ASEAN nations are stepping up their fight against illegal drugs as other parts of the world are taking a much different approach.
The pledge by ASEAN leaders to intensify campaigns to create a drug-free ASEAN by 2015 is increasingly out of step with international trends which, according to the recent findings of The Global Commission on Drug Policy, increasingly favor drug policy reforms like decriminalization and treating addiction as a public health issue.
Dr. Michel Kazatchkine, a member of the Global Commission on Drug Policy told a Bangkok forum that the war on drugs is a failure. Citing the commission’s recent report, Kazatchkine said, “We recommend immediate major reforms of the global prohibition regime to halt the spread of HIV infection…” and other health problems.
Many countries around the world seem to agree. In Latin America, for instance, many governments have declared that the war on drugs has failed and are instead searching for a new, more common sense approach to the problem.
In Argentina and Mexico the possession of small quantities of certain drugs has recently been decriminalized. This followed Brazil partially decriminalizing drugs through a series of laws in the middle part of last decade.
Similarly, a majority of voters in the U.S. states of Colorado and Washington recently approved referendums legalizing the personal use of marijuana (marijuana is still illegal under federal statutes, which technically takes precedence over state laws). Many other states have legalized the use of marijuana for medicinal purposes, while others, like New York State, are considering decriminalization. Meanwhile, many European countries– including the Netherlands, Portugal, and Spain have also decriminalized drugs
Doing so has often proved remarkably successful, resulting in lower HIV rates and even, in some cases, a decline in drug usage. For example, a 2009 CATO Institute study of Portugal's decision to decriminalize drugs in 2001 concluded: "In virtually every category of any significance, Portugal, since decriminalization, has outperformed the vast majority of other states that continue to adhere to a criminalization regime."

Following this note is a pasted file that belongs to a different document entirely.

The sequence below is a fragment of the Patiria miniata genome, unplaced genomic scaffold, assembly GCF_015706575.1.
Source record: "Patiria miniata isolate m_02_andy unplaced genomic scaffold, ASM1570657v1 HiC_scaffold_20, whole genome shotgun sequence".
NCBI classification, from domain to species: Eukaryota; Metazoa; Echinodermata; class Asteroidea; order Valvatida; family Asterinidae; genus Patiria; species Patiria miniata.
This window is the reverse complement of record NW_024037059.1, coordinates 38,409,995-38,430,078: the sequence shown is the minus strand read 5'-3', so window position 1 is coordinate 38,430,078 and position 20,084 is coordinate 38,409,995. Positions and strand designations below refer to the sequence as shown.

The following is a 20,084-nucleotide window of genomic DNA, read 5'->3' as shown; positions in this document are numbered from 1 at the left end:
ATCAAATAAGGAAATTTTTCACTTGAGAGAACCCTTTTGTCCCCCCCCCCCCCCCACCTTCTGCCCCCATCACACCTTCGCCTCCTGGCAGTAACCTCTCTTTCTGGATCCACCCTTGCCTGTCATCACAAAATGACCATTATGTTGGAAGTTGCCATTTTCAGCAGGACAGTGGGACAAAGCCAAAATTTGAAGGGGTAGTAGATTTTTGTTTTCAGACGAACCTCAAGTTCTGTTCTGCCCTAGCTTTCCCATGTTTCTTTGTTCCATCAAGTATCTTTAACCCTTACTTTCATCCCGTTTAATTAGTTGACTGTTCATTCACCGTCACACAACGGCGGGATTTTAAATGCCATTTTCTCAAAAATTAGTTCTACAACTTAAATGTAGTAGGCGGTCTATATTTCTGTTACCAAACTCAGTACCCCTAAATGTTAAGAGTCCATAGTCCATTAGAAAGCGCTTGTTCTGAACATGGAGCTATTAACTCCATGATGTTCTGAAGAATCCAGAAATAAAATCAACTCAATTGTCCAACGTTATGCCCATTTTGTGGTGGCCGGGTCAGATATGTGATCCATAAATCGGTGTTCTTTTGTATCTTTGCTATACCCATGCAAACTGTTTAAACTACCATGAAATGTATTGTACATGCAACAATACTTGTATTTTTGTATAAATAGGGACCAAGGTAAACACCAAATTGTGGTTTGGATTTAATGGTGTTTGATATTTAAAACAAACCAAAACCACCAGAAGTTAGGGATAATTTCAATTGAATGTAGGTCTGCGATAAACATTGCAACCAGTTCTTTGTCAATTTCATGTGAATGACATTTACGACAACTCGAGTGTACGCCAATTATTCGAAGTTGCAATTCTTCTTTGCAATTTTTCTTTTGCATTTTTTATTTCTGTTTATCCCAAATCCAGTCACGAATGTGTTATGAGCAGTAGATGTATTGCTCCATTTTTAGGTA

ASEAN stands in stark contrast to these examples as member nations are clinging to tough anti-drug laws that champion aggressive law enforcement measures and the detention of 300,000 drug users and sex-workers outside the normal court system in compulsory rehabilitation centers.
Most shockingly, Indonesia, Malaysia, Vietnam, and Singapore still impose the death penalty for narcotic offenses. In some cases, narcotic crimes require mandatory death sentences. Not surprisingly, many drug-addicts are afraid to seek treatment for fear of being jailed… or worse.
Nor does change appear to be imminent. In Thailand last year the government of Prime Minister Yingluck Shinawatra (sister of ousted PM Thaksin) declared a new “war on drugs” in the name of a “zero tolerance” policy. Gen. Adul Saengsingkaew deputy national police chief was quoted by the Bangkok Post as stating, “The war on drugs now is going much better than it was under the previous government. Actually, it is even better than under the Thaksin Shinawatra administration which initiated this policy in 2001.”
The fact that the police chief cited Thaksin’s harsh crackdown on drugs in 2002 that led to as many as 2,700 deaths as a benchmark of success, is emblematic of the issue. Amnesty International and other human rights groups condemned the policy that encouraged this spate of extra-judicial killings, and undermined basic legal principles of bringing suspects before a court.